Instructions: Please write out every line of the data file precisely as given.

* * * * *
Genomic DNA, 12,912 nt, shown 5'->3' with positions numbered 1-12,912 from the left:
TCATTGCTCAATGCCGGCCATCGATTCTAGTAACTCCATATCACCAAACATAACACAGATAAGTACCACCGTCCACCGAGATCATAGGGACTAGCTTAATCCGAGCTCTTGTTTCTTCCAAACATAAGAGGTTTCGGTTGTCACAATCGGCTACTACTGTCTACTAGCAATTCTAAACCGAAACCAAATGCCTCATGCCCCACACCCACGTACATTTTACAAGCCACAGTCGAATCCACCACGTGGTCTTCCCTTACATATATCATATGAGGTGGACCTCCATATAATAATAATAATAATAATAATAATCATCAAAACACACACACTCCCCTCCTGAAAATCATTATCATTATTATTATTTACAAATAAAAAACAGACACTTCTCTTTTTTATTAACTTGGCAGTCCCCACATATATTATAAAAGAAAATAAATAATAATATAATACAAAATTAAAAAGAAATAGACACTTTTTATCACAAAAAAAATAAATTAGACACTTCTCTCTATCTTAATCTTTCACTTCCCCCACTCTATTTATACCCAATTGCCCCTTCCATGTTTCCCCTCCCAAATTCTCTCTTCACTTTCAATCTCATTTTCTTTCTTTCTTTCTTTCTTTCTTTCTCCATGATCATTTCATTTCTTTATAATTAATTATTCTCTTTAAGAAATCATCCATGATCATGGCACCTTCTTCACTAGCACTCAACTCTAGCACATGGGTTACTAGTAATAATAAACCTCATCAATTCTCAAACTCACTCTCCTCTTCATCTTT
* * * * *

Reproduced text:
Genomic DNA, 12,912 nt, shown 5'->3' with positions numbered 1-12,912 from the left:
TCATTGCTCAATGCCGGCCATCGATTCTAGTAACTCCATATCACCAAACATAACACAGATAAGTACCACCGTCCACCGAGATCATAGGGACTAGCTTAATCCGAGCTCTTGTTTCTTCCAAACATAAGAGGTTTCGGTTGTCACAATCGGCTACTACTGTCTACTAGCAATTCTAAACCGAAACCAAATGCCTCATGCCCCACACCCACGTACATTTTACAAGCCACAGTCGAATCCACCACGTGGTCTTCCCTTACATATATCATATGAGGTGGACCTCCATATAATAATAATAATAATAATAATAATCATCAAAACACACACACTCCCCTCCTGAAAATCATTATCATTATTATTATTTACAAATAAAAAACAGACACTTCTCTTTTTTATTAACTTGGCAGTCCCCACATATATTATAAAAGAAAATAAATAATAATATAATACAAAATTAAAAAGAAATAGACACTTTTTATCACAAAAAAAATAAATTAGACACTTCTCTCTATCTTAATCTTTCACTTCCCCCACTCTATTTATACCCAATTGCCCCTTCCATGTTTCCCCTCCCAAATTCTCTCTTCACTTTCAATCTCATTTTCTTTCTTTCTTTCTTTCTTTCTTTCTCCATGATCATTTCATTTCTTTATAATTAATTATTCTCTTTAAGAAATCATCCATGATCATGGCACCTTCTTCACTAGCACTCAACTCTAGCACATGGGTTACTAGTAATAATAAACCTCATCAATTCTCAAACTCACTCTCCTCTTCATCTTT